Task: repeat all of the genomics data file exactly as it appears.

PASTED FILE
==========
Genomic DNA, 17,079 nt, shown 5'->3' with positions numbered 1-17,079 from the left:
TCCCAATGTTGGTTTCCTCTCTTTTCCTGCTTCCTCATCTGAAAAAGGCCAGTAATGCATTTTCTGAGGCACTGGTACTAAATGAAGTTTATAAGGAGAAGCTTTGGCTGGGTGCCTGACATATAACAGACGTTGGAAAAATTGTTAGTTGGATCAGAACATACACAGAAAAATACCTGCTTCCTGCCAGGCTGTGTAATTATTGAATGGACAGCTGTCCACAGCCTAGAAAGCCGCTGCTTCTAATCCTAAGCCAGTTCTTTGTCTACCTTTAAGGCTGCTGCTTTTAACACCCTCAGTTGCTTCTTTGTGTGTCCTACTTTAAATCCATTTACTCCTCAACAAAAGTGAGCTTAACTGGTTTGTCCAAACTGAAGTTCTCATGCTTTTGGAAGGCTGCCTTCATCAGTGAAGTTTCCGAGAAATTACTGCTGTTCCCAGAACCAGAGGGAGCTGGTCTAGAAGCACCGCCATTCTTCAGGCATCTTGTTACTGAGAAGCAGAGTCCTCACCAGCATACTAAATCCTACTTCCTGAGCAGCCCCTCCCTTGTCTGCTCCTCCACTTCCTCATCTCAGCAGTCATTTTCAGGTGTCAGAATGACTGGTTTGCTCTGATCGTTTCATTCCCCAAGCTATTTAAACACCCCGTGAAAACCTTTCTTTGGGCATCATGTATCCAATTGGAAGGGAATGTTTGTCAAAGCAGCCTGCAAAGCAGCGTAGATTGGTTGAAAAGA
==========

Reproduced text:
Genomic DNA, 17,079 nt, shown 5'->3' with positions numbered 1-17,079 from the left:
TCCCAATGTTGGTTTCCTCTCTTTTCCTGCTTCCTCATCTGAAAAAGGCCAGTAATGCATTTTCTGAGGCACTGGTACTAAATGAAGTTTATAAGGAGAAGCTTTGGCTGGGTGCCTGACATATAACAGACGTTGGAAAAATTGTTAGTTGGATCAGAACATACACAGAAAAATACCTGCTTCCTGCCAGGCTGTGTAATTATTGAATGGACAGCTGTCCACAGCCTAGAAAGCCGCTGCTTCTAATCCTAAGCCAGTTCTTTGTCTACCTTTAAGGCTGCTGCTTTTAACACCCTCAGTTGCTTCTTTGTGTGTCCTACTTTAAATCCATTTACTCCTCAACAAAAGTGAGCTTAACTGGTTTGTCCAAACTGAAGTTCTCATGCTTTTGGAAGGCTGCCTTCATCAGTGAAGTTTCCGAGAAATTACTGCTGTTCCCAGAACCAGAGGGAGCTGGTCTAGAAGCACCGCCATTCTTCAGGCATCTTGTTACTGAGAAGCAGAGTCCTCACCAGCATACTAAATCCTACTTCCTGAGCAGCCCCTCCCTTGTCTGCTCCTCCACTTCCTCATCTCAGCAGTCATTTTCAGGTGTCAGAATGACTGGTTTGCTCTGATCGTTTCATTCCCCAAGCTATTTAAACACCCCGTGAAAACCTTTCTTTGGGCATCATGTATCCAATTGGAAGGGAATGTTTGTCAAAGCAGCCTGCAAAGCAGCGTAGATTGGTTGAAAAGA